TOEFL Writing Section- Independent Task Practice

توضیح مختصر: In this lesson, you'll get a chance to practice with several different independent task questions from the TOEFL. Test yourself, find your weaknesses, and learn how to improve.

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Independent Tasks

On the TOEFL Writing test, independent tasks asks you to state and support your opinion on a given issue. On these tasks, you won’t have to read or listen to any passages and you won’t have to remember any special information from your classes or other sources. It’s all about you!

The issues in the prompts are very generic, so anyone will be able to have an opinion on them. After choosing one side of the issue, you’ll have 30 minutes to plan an essay in English stating your opinion and providing reasons to back it up. Effective essays are typically around 300 words, although there’s no upper limit, and you can write more if you like.

In this lesson, you’ll work on two different practice tasks to get you ready for the test. Here’s what you’ll need:

  • A pen and paper. You’ll write the actual essay on a keyboard, but you’ll need a pen and paper for planning and outlining.
  • A timer or stopwatch. You’ll use this to time yourself on the writing tasks.

Ready to go? Let’s start with Task 1.

Practice Task 1

In this task, you’ll read a statement and decide whether or not you agree with it. Then, you’ll support your position in an essay. If you’re ready to go, set your timer for 30 minutes now. Here’s the statement:

To fight growing rates of obesity around the world, fast food and sugary sodas should be heavily taxed to make them very expensive and discourage consumption. Do you agree or disagree with this statement? Support your answer with reasons and evidence from your own experience and observations.

Now, pause the video for 30 minutes while you write your essay.

All done? Congratulations, you’ve finished this task. Save the file with your essay in it and take a break to get some distance from it. Pause this video and come back in a few hours or tomorrow to look over your essay with fresh eyes and see how you can improve it.

Scoring and Improving

Now that you’re back with some distance from your essay, it’s time to take a look at how you did. Here’s what the TOEFL grading rubric for independent tasks asks graders to check for:

  • Addressing the topic and responding to the task - Remember that your job is to pick ‘agree’ or ‘disagree,’ not to discuss the finer shades of gray. In your essay, underline the one sentence where you clearly state which side of the issue you chose. If you don’t have a sentence like that, you need to put one in.
  • Support for your opinion - You can’t just state your opinion. You have to provide reasons why you chose it. In your essay, number the reasons you give for taking your position. You should have at least two, but you might have more.
  • Organization, transitions, and structure - Your essay should have a clear introduction and conclusion, and it should progress logically from one idea to the next. In your essay, highlight transition words like ‘also,’ ‘therefore,’ or ,’and so.’ You should see a lot of highlights throughout the essay.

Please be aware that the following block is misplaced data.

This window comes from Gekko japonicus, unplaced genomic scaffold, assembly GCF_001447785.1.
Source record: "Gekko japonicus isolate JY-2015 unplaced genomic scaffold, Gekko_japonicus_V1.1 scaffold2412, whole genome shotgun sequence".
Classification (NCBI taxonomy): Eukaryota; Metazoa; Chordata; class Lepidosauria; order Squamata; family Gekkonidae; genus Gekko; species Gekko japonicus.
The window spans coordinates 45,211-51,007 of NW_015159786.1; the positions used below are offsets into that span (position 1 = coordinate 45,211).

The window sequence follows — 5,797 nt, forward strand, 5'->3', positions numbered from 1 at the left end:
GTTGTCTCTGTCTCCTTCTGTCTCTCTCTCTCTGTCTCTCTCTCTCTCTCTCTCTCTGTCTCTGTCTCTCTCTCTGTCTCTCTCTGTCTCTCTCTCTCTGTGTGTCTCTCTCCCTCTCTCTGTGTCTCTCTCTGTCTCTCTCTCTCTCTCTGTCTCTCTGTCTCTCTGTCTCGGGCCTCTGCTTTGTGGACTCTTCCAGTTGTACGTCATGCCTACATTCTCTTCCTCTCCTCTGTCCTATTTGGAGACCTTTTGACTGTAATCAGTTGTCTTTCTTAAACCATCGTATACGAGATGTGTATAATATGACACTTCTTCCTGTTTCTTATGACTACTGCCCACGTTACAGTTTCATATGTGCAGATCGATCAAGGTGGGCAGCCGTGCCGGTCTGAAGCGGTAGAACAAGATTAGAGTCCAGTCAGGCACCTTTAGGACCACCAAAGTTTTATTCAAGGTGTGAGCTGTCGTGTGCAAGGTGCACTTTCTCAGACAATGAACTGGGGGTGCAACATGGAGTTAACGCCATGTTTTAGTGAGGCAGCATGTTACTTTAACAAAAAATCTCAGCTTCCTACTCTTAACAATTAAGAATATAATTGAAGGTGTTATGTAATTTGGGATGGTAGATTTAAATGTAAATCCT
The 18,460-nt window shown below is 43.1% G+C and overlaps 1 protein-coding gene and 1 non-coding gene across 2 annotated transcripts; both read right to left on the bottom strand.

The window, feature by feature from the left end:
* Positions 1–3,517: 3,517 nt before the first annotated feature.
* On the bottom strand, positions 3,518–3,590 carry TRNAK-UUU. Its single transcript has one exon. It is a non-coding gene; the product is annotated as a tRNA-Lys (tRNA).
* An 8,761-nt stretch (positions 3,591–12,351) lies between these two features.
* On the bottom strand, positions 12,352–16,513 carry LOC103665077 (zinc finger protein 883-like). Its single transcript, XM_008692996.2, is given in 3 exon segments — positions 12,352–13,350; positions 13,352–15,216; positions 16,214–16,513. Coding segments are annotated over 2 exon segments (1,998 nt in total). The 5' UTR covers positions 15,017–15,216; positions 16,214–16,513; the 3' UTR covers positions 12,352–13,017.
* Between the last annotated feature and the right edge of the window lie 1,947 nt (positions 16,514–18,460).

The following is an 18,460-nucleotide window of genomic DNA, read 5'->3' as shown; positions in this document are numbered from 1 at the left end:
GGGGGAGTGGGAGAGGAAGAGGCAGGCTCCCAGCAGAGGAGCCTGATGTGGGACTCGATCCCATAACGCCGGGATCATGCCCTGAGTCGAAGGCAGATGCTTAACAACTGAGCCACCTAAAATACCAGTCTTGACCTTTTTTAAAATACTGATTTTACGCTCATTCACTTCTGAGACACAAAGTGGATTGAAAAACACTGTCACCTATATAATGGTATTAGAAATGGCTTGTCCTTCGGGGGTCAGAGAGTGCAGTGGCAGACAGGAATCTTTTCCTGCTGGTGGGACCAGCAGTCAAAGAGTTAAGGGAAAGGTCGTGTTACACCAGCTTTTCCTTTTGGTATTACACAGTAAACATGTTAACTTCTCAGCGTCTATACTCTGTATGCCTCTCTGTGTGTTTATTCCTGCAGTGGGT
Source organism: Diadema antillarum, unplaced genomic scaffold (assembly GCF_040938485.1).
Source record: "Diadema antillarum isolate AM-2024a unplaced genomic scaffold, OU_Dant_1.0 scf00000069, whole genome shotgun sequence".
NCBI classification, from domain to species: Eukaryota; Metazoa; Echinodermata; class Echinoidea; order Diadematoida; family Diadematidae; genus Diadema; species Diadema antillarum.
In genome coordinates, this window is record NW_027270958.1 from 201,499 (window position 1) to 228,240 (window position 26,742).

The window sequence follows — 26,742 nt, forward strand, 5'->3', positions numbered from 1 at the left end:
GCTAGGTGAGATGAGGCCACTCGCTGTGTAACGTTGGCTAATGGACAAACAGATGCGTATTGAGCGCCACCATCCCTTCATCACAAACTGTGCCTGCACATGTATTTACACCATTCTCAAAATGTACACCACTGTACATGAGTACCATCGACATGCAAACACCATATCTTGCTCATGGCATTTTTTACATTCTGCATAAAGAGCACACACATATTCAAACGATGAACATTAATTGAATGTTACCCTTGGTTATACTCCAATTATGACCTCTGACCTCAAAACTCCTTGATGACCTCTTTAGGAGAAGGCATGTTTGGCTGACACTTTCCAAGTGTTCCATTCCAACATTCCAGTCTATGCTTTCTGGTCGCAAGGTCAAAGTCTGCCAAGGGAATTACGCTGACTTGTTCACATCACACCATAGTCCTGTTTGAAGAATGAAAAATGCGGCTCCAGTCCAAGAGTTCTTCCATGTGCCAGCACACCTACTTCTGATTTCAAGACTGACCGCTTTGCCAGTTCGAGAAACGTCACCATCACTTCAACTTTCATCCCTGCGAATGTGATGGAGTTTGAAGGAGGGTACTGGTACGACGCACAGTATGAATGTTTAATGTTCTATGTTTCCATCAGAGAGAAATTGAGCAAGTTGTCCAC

• Language and grammar - Small grammar mistakes aren’t a big deal, but they shouldn’t make the essay hard to read. Look through your essay again with an eye for grammar and spelling errors and watch out for any that you tend to make again and again.

High-scoring essays get these things mostly right. There may be some small mistakes, but overall, this is what the graders are looking to see. Now that you’ve graded your first essay, keep watching to take another shot at it with a second practice task.

Practice Task 2

Ready for the second practice task? Just like the first one, you’ll read a prompt and then write an essay in response:

Should organ donation after death be opt-in (people have to make an effort to donate their organs) or opt-out (people have to make an effort to prevent their organs from being donated)? Support your answer with reasons and evidence.

Now, pause the video for 30 minutes while you write your essay.

All done? Congratulations, you’ve finished the second task. Save the file with your essay in it and take a break to get some distance from it. Come back in a few hours or tomorrow and skip back to grade your essay using the same rubric that you used for the first one.

Lesson Summary

In this lesson, you worked on two practice tasks for the independent tasks on the TOEFL Writing test. On these tasks, you’ll read a prompt and choose one side of an issue, and then explain and support your position in an essay. You’ll have 30 minutes to write, and strong essays are typically around 300 words long.

There is no right or wrong side of the issue on these questions; you can choose whatever side you like. Your essay will get a high score if you address the topic and answer the question in a well-organized and well-supported essay with reasonably good spelling and grammar. That’s what the graders are looking for.

You can keep improving by doing more practice tasks and going over them with the rubric, or asking a friend to go over each other’s essays.